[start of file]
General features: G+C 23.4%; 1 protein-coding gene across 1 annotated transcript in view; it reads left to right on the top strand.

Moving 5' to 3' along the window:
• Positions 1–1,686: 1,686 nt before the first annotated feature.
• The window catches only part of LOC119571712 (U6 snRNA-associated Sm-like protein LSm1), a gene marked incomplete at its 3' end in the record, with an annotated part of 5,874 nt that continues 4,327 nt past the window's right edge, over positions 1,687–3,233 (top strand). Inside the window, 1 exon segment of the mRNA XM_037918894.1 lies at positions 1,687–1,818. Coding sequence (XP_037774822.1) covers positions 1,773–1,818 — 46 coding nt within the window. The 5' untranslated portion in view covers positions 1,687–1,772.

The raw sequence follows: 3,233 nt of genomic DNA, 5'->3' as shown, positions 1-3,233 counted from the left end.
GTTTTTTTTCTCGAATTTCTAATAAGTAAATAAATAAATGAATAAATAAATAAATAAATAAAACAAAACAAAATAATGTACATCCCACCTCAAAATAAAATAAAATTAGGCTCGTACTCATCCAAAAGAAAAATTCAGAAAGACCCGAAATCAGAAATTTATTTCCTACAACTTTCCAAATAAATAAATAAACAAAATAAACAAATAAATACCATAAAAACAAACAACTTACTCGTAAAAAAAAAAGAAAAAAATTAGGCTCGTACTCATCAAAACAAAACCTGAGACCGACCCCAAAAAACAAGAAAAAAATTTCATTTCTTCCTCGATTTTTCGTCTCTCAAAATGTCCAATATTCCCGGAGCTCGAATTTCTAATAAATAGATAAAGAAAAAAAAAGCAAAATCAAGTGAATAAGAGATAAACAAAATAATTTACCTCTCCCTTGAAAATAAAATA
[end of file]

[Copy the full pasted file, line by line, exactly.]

General features: G+C 23.4%; 1 protein-coding gene across 1 annotated transcript in view; it reads left to right on the top strand.

Moving 5' to 3' along the window:
• Positions 1–1,686: 1,686 nt before the first annotated feature.
• The window catches only part of LOC119571712 (U6 snRNA-associated Sm-like protein LSm1), a gene marked incomplete at its 3' end in the record, with an annotated part of 5,874 nt that continues 4,327 nt past the window's right edge, over positions 1,687–3,233 (top strand). Inside the window, 1 exon segment of the mRNA XM_037918894.1 lies at positions 1,687–1,818. Coding sequence (XP_037774822.1) covers positions 1,773–1,818 — 46 coding nt within the window. The 5' untranslated portion in view covers positions 1,687–1,772.

The raw sequence follows: 3,233 nt of genomic DNA, 5'->3' as shown, positions 1-3,233 counted from the left end.
GTTTTTTTTCTCGAATTTCTAATAAGTAAATAAATAAATGAATAAATAAATAAATAAATAAAACAAAACAAAATAATGTACATCCCACCTCAAAATAAAATAAAATTAGGCTCGTACTCATCCAAAAGAAAAATTCAGAAAGACCCGAAATCAGAAATTTATTTCCTACAACTTTCCAAATAAATAAATAAACAAAATAAACAAATAAATACCATAAAAACAAACAACTTACTCGTAAAAAAAAAAGAAAAAAATTAGGCTCGTACTCATCAAAACAAAACCTGAGACCGACCCCAAAAAACAAGAAAAAAATTTCATTTCTTCCTCGATTTTTCGTCTCTCAAAATGTCCAATATTCCCGGAGCTCGAATTTCTAATAAATAGATAAAGAAAAAAAAAGCAAAATCAAGTGAATAAGAGATAAACAAAATAATTTACCTCTCCCTTGAAAATAAAATA